We performed dustycollapse calculations with 10 dust species using the RAMSES code and its dust dynamics solver (Lebreuilly et al., 2019). We essentially find a decoupling between the gas and the dust for grains of size larger than 100 microns.
Abstract of the article :
Context. Dust plays a key role during star, disk, and planet formation. Yet, its dynamics during the protostellar collapse remain a poorly investigated field. Recent studies seem to indicate that dust may decouple efficiently from the gas during these early stages. Aims. We aim to understand how much and in which regions dust grains concentrate during the early phases of the protostellar col- lapse, and to see how this depends on the properties of the initial cloud and of the solid particles.
Methods. We used the multiple species dust dynamics MULTIGRAIN solver of the grid-based code RAMSES to perform various sim- ulations of dusty collapses. We performed hydrodynamical and magnetohydrodynamical simulations where we varied the maximum size of the dust distribution, the thermal-to-gravitational energy ratio, and the magnetic properties of the cloud. We simulated the simultaneous evolution of ten neutral dust grain species with grain sizes varying from a few nanometers to a few hundreds of microns. Results. We obtain a significant decoupling between the gas and the dust for grains of typical sizes of a few tens of microns. This decoupling strongly depends on the thermal-to-gravitational energy ratio, the grain sizes, and the inclusion of a magnetic field. With a semi-analytic model calibrated on our results, we show that the dust ratio mostly varies exponentially with the initial Stokes number at a rate that depends on the local cloud properties.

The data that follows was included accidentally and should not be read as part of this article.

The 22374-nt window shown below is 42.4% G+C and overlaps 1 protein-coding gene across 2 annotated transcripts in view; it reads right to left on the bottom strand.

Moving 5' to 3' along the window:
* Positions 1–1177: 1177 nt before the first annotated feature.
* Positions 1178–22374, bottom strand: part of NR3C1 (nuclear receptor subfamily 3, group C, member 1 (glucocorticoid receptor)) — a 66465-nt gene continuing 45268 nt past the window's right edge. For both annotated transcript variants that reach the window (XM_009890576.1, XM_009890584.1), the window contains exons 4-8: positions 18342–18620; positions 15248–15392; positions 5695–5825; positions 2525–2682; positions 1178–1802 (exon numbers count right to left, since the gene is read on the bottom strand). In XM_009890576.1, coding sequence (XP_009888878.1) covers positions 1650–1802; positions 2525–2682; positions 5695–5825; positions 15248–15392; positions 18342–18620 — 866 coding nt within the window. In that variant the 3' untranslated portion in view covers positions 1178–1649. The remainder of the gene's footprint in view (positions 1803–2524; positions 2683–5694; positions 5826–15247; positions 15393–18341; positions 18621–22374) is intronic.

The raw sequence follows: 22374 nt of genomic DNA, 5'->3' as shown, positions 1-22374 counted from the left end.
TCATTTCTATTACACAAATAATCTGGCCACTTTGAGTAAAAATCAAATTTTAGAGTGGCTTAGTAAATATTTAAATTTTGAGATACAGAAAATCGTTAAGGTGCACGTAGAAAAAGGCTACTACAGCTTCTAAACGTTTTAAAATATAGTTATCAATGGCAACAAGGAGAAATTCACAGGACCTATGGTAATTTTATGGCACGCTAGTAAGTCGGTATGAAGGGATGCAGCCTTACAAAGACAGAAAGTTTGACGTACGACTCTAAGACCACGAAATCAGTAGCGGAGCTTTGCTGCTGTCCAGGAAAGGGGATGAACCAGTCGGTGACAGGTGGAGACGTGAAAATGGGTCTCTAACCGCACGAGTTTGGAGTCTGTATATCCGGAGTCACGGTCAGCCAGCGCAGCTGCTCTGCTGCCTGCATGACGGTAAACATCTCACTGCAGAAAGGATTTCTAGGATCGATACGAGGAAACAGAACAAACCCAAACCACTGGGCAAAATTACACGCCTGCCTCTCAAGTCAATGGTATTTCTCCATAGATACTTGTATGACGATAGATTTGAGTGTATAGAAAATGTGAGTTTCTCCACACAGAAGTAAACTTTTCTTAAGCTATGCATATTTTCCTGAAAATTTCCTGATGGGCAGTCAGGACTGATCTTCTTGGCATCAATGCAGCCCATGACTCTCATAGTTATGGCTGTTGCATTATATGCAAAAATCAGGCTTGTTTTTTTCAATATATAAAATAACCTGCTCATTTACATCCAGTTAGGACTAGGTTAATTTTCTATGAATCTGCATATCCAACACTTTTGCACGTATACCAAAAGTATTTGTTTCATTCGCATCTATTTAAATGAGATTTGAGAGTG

Conclusions. We find that larger grains tend to settle and drift efficiently in the first-core and in the newly formed disk. This can produce dust-to-gas ratios of several times the initial value. Dust concentrates in high-density regions (cores, disk, and pseudo-disk) and is depleted in low-density regions (envelope and outflows). The size at which grains decouple from the gas depends on the initial properties of the clouds. Since dust cannot necessarily be used as a proxy for gas during the collapse, we emphasize the necessity of including the treatment of its dynamics in protostellar collapse simulations.